Property alert – new rules for houses in multiple occupation
New legislation has come into effect in England and Wales that affects landlords of houses in multiple occupation (HMO). The summary below gives brief details of the main changes to the rules.
Minimum standards for bedroom sizes
The following minimum standards now apply:
- Double bedrooms must be at least 10.22m2 in area;
- Single bedrooms must be at least 6.51m2 in area;
- For children under the age of 10, a single bedroom must be at least 4.64m2 in area.
Rooms smaller than 4.64m2 must not be used as sleeping accommodation.
Breaching these rules could lead to the conviction of a criminal offence. The ultimate sanction is an unlimited fine, or alternatively a civil penalty of up to £30,000.
Landlords should check the dimensions of their property’s bedrooms. This might mean changing the furniture in small rooms and the property’s description in adverts to ensure compliance with the new rules. This will no doubt become a consideration when investors acquire properties as well.
HMO definition change
The definition of an HMO for licensing purposes has also been changed meaning many more landlords now need HMO licences. The definition states that a property is an HMO if both of the following apply:
- At least three individual tenancy agreements are in place, forming more than one household; and
- Toilet, bathroom and kitchen facilities are shared with other tenants.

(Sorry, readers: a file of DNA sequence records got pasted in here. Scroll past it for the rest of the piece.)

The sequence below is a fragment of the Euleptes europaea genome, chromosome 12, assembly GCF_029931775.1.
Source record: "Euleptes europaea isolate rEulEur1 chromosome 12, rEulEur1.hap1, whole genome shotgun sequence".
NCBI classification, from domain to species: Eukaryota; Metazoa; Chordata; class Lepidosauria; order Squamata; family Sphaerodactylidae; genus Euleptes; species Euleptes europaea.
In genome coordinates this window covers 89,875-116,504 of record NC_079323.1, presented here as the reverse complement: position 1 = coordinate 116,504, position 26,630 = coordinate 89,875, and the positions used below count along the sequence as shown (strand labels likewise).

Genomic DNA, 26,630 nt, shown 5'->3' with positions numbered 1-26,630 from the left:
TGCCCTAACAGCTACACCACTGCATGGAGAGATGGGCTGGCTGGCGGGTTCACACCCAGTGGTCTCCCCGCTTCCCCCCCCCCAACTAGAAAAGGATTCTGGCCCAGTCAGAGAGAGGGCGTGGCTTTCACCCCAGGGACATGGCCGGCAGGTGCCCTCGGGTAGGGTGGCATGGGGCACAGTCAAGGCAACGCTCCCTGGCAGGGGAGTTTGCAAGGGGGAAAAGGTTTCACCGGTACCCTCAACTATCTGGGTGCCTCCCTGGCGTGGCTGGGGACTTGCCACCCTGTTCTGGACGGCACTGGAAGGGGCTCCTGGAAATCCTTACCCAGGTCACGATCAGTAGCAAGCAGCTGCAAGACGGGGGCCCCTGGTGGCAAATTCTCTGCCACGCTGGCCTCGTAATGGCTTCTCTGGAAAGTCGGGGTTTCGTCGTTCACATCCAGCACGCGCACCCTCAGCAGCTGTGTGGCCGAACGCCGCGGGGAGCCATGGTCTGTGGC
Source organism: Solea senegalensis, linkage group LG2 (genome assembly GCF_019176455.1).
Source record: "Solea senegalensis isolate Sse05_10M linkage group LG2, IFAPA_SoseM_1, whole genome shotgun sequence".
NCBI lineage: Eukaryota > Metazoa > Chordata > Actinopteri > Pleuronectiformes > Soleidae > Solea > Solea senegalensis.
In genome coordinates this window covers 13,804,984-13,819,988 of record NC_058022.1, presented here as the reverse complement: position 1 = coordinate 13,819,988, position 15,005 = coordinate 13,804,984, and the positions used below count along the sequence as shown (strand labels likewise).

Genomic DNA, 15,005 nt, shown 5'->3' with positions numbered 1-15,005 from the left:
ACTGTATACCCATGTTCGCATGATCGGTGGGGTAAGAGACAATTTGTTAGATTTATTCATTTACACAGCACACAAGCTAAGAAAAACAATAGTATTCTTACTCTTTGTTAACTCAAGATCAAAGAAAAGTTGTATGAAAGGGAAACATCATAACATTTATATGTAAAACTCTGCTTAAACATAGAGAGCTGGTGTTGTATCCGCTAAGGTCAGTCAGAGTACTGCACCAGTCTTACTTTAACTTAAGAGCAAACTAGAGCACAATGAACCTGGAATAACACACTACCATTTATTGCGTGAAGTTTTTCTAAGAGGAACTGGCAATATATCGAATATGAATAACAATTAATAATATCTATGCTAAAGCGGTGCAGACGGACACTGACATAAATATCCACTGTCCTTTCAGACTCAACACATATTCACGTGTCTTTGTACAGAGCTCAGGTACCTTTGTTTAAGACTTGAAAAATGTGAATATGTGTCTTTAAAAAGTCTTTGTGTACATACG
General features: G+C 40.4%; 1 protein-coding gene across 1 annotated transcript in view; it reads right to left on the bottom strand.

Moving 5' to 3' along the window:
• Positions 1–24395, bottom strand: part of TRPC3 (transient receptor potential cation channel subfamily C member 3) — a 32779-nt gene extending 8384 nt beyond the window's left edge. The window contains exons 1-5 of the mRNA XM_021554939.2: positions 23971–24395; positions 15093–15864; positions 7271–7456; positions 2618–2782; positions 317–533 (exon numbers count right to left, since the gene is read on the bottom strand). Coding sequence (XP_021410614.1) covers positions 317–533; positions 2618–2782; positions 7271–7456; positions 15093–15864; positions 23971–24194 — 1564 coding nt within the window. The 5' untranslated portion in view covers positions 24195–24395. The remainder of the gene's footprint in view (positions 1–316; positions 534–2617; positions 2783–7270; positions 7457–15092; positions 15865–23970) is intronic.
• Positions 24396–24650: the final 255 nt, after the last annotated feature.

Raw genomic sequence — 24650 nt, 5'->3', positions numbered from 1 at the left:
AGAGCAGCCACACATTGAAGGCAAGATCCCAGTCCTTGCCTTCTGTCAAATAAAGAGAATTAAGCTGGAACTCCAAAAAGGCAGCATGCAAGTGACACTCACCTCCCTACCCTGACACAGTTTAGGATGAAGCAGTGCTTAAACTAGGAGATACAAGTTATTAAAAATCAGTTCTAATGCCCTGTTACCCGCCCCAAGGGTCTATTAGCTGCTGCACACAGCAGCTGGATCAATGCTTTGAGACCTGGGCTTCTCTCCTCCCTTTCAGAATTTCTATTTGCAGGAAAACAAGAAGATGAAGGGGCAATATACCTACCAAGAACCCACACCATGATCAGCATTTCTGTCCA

The exemption relating to the number of storeys in a property has fallen away.
Guide to pricing
Licences are not free and the pricing structure varies with each council. An approximate indication of pricing would be £500 for three to five individual occupancies and up to £1,300 for more than nine. Every property needs its own licence, which must be renewed every five years. Letting without an HMO licence can result in an unlimited fine.
Purpose-built flats, conversions, bungalows and large two-storey homes as well as student and graduate house shares may now need an HMO licence. We expect that landlords will seek to pass these costs onto their tenants through increased rent. Those who cannot may see this as another reason for exiting the buy-to-let market.
Here to help
If any of this raises concern or you would like to speak to a property industry expert, please contact your partner at Kingston Smith or a member of our property team who will be happy to help.